Take mushrooms for example…. they appear the same, however, they apparently grow out of the floor of the apartment we were scheduled to use for 2 weeks upon our arrival. Here is a photo for the visual. I deleted my photos accidentally. We had traveled 35 hours, exhausted from the Colorado process and the move, and instead of finding a place to lie down, we find a moldy, decrepit serviced “apartment” at a supposedly upscale hotel, broken windows, electrical sockets pulling out of the wall, a wall desk pulling out of the crumbling plaster, moldy floors, a horrid smell and … “Hey mom, what’s that? Is that a mushroom growing out of the floor? Mom, seriously, MUSHROOMS GROWING IN THE FLOOR?!” The boy was traumatized for life. Fortunately, knowing ourselves well, Hakim and I realized long ago the potential for this precise thing and made sure the boy had a combo college/therapy fund available for just such trauma. Someone suggested that the mushrooms provided dinner vegetables and to go with it.
Yes, mushrooms were growing from the wood parquet floor.
Eunice to the rescue…. validating that the facility was very rundown and not to expect such a thing. I even cried it was so bad, and lionesses do not cry in Africa!
Other things are different in Africa. Heinze ketchup reportedly tastes nothing like American Heinze ketchup. Quesadillas are a version of a white cheese melted between two layers of Kenya flat bread (the name escapes me). You know you have seen a butcher’s window when you see hind quarters handing from a hook, tale and all. You know you are in the presence of a pharmacist any time you see “chemist on site” signs. I cannot help but think of the old alchemist visual. Look it up kids. In Africa, sim cards provide the bulk of our communication ability… sim cards for the phone, the Samsung tablet, the computer…. all paid for by credit for MB or GB. Yes, and so Skype will be limited because a single conversation may cost $100 or more. You know you are in “real” Kenya at the point where the pavement stops. More on the pavement when I fully absorb our day of apartment hunting and our amazing experience at the Kibaria neighborhood yesterday. The pictures are accidentally deleted so I am in mourning.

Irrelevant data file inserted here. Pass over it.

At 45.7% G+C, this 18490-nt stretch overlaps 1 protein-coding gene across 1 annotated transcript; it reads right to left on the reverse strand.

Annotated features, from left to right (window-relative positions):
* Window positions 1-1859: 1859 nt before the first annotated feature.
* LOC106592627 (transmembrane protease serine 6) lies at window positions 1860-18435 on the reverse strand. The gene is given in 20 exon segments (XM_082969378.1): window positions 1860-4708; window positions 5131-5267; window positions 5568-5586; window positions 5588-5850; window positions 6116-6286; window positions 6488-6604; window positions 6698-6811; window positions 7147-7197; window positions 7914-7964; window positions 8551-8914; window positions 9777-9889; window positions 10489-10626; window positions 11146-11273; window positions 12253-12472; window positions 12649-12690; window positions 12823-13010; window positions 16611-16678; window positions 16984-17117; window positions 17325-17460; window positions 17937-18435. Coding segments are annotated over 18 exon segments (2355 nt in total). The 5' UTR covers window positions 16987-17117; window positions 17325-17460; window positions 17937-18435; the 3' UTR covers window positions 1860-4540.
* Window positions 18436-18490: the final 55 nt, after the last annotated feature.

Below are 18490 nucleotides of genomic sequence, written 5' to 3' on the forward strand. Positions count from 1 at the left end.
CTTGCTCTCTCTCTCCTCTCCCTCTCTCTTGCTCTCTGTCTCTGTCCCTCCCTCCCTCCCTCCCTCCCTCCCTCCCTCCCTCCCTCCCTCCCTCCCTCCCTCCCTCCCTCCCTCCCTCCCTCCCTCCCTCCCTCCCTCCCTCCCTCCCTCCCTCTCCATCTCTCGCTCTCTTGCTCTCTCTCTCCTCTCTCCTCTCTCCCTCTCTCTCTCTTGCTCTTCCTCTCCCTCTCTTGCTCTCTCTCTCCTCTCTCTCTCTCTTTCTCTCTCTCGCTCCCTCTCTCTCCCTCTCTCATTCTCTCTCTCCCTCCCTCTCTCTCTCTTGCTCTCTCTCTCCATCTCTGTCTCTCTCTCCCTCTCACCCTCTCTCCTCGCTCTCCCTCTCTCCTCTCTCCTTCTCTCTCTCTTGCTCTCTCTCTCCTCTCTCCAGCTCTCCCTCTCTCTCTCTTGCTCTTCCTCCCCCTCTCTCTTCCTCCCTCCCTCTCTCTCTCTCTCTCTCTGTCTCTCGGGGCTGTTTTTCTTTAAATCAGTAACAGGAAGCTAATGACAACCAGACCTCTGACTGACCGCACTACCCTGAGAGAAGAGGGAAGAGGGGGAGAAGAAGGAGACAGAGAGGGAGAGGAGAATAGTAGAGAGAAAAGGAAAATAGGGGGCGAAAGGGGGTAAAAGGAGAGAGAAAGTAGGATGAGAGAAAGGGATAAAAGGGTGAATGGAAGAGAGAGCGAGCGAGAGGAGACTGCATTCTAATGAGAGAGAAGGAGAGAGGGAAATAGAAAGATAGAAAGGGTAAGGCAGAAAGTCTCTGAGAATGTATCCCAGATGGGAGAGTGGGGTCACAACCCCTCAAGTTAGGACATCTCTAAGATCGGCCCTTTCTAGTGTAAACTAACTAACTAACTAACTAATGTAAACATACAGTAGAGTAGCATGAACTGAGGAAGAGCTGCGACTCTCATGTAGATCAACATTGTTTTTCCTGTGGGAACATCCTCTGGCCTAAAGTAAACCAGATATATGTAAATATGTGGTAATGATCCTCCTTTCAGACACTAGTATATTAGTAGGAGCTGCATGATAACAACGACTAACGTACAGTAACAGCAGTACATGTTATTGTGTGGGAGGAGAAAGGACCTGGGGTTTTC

A day of apartment searching yesterday became memorialized by my request to the landlords that I not be given mushrooms in my floor!! All parties appropriately humored me, but I kid you not, upon entering the hotel last night, the desk clerk who had originally checked us in asked me curiously why I was not in the apartment side of the hotel any longer. I suspect no one ever goes over there, ever, much less to pick mushrooms for dinner!

Three Villages

I am amazed how much effort and how many villages it took to get us out of dodge. We have the best friends any people could have, and this process has allowed so many of them to get to know others of them. I humbly thank each one of you. I don’t even know how to express my appreciation…but trust me I’m working on it!

I feel a certain responsibility to succeed in a world where many dream but few set out. The fear and potential stupidity keeps us in check. For some reason I am no longer in check and only time will tell whether this was ill advised or wise. It is not what we do with the past that matters so much as what we do from it now. That should be a t-shirt slogan for sure. Acting comes in small and big ways, but always seems to have a big impact.

Go forth and act… act well, but act. 🙂